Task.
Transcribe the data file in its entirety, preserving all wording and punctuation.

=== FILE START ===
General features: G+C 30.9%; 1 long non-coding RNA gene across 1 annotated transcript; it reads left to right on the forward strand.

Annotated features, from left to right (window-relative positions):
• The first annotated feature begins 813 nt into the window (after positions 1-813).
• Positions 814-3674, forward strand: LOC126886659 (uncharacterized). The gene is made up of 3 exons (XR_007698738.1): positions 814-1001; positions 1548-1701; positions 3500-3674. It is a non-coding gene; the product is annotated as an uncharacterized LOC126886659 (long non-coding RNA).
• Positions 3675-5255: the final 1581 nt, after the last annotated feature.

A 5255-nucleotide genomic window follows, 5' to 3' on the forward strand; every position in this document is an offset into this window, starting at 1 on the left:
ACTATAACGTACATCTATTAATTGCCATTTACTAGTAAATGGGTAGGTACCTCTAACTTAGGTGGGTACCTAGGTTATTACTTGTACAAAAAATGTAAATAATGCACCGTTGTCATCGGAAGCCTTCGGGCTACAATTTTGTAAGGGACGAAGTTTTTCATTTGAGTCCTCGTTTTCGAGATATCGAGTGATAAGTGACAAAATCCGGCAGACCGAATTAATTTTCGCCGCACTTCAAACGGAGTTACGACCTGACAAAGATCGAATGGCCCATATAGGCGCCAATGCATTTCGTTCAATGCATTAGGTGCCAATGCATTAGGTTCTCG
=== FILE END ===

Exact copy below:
General features: G+C 30.9%; 1 long non-coding RNA gene across 1 annotated transcript; it reads left to right on the forward strand.

Annotated features, from left to right (window-relative positions):
• The first annotated feature begins 813 nt into the window (after positions 1-813).
• Positions 814-3674, forward strand: LOC126886659 (uncharacterized). The gene is made up of 3 exons (XR_007698738.1): positions 814-1001; positions 1548-1701; positions 3500-3674. It is a non-coding gene; the product is annotated as an uncharacterized LOC126886659 (long non-coding RNA).
• Positions 3675-5255: the final 1581 nt, after the last annotated feature.

A 5255-nucleotide genomic window follows, 5' to 3' on the forward strand; every position in this document is an offset into this window, starting at 1 on the left:
ACTATAACGTACATCTATTAATTGCCATTTACTAGTAAATGGGTAGGTACCTCTAACTTAGGTGGGTACCTAGGTTATTACTTGTACAAAAAATGTAAATAATGCACCGTTGTCATCGGAAGCCTTCGGGCTACAATTTTGTAAGGGACGAAGTTTTTCATTTGAGTCCTCGTTTTCGAGATATCGAGTGATAAGTGACAAAATCCGGCAGACCGAATTAATTTTCGCCGCACTTCAAACGGAGTTACGACCTGACAAAGATCGAATGGCCCATATAGGCGCCAATGCATTTCGTTCAATGCATTAGGTGCCAATGCATTAGGTTCTCG